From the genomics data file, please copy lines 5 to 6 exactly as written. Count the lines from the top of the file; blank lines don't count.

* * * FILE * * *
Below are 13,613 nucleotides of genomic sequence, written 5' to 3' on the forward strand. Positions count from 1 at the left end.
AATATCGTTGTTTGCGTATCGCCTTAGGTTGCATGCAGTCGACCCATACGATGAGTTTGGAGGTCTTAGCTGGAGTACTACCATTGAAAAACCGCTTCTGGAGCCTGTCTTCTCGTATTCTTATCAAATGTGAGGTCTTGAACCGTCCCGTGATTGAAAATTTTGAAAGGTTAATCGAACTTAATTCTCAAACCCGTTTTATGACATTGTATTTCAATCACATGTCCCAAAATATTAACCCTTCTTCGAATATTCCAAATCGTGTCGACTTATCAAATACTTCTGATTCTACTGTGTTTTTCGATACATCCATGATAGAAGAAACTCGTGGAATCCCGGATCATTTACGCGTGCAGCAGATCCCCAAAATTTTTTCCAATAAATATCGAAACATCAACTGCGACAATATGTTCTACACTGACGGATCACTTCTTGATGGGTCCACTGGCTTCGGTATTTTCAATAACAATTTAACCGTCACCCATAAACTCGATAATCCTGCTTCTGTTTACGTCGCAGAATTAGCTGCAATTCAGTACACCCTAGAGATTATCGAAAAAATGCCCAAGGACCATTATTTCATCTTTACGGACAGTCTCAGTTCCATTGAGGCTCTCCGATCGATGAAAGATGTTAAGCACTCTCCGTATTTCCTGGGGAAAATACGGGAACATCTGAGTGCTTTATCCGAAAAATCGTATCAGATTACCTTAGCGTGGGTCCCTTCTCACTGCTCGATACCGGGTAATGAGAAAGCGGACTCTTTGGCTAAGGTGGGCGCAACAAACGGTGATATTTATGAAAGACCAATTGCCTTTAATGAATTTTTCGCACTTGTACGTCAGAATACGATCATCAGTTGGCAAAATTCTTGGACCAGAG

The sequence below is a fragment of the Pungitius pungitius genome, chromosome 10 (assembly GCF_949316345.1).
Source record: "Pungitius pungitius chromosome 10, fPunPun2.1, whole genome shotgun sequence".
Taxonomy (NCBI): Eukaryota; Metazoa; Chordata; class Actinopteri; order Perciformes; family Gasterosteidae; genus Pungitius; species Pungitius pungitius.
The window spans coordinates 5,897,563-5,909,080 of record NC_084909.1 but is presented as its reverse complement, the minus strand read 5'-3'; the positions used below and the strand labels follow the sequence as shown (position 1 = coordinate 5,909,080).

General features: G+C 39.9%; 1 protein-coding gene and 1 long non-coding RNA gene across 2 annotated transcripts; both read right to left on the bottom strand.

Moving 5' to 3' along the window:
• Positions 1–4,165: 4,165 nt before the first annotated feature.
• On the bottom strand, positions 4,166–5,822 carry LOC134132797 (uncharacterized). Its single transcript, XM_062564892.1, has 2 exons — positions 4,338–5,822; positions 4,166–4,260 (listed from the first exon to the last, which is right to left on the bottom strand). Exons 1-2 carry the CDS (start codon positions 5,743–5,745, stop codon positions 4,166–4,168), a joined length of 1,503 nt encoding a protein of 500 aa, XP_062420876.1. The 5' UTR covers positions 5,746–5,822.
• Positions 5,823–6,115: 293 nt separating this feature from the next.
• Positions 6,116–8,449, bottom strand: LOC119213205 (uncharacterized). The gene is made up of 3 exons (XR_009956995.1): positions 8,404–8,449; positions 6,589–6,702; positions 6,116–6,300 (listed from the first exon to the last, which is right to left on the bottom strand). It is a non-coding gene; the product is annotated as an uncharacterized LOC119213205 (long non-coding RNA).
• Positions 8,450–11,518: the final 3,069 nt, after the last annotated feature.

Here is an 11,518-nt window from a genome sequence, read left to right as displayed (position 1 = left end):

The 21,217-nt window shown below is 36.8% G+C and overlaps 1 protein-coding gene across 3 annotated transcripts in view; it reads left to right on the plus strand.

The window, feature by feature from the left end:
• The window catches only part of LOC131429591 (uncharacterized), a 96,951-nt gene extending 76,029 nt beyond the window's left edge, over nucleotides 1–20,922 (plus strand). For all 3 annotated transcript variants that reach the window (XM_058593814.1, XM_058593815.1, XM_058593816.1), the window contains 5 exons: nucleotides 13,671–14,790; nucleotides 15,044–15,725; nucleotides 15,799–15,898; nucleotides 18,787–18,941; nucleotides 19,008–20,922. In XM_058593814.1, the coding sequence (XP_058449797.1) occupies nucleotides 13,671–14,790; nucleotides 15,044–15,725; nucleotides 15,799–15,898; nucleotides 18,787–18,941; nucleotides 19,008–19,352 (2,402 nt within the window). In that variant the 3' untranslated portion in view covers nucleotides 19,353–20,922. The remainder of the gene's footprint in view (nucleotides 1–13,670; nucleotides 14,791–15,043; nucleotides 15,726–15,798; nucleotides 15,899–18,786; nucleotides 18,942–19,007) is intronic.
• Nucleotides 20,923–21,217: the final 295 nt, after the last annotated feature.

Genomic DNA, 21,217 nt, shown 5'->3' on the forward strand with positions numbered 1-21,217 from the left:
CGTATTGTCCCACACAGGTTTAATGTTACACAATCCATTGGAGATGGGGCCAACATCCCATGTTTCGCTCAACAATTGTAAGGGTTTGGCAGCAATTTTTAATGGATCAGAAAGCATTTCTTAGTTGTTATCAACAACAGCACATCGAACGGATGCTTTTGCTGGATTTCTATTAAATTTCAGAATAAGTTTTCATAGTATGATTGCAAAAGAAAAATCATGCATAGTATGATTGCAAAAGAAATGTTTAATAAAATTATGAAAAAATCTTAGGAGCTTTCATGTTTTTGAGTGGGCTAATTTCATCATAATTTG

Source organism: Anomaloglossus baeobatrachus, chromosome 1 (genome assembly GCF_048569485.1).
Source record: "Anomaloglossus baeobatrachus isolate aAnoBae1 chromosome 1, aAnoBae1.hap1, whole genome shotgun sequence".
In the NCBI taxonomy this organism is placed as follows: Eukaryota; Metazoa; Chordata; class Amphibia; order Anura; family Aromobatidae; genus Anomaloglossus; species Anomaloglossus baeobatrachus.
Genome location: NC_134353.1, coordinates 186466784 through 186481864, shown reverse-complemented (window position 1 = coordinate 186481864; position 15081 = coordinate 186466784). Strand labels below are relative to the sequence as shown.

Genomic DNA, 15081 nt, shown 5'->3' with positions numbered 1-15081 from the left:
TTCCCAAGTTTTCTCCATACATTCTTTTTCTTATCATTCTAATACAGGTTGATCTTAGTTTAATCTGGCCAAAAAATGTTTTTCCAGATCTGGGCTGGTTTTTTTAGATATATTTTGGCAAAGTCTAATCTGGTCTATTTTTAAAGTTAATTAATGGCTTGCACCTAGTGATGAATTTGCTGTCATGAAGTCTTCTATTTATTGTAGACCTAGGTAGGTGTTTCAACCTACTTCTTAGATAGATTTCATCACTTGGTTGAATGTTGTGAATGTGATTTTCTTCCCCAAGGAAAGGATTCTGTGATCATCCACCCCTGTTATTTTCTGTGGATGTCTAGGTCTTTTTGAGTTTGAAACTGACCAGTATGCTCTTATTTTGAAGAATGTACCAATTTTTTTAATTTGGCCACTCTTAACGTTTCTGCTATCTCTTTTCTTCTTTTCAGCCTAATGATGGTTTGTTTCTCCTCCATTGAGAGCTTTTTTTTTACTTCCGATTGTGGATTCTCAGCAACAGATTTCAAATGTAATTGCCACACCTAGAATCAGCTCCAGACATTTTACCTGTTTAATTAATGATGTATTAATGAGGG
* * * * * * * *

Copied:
Taxonomy (NCBI): Eukaryota; Metazoa; Chordata; class Actinopteri; order Perciformes; family Gasterosteidae; genus Pungitius; species Pungitius pungitius.
The window spans coordinates 5,897,563-5,909,080 of record NC_084909.1 but is presented as its reverse complement, the minus strand read 5'-3'; the positions used below and the strand labels follow the sequence as shown (position 1 = coordinate 5,909,080).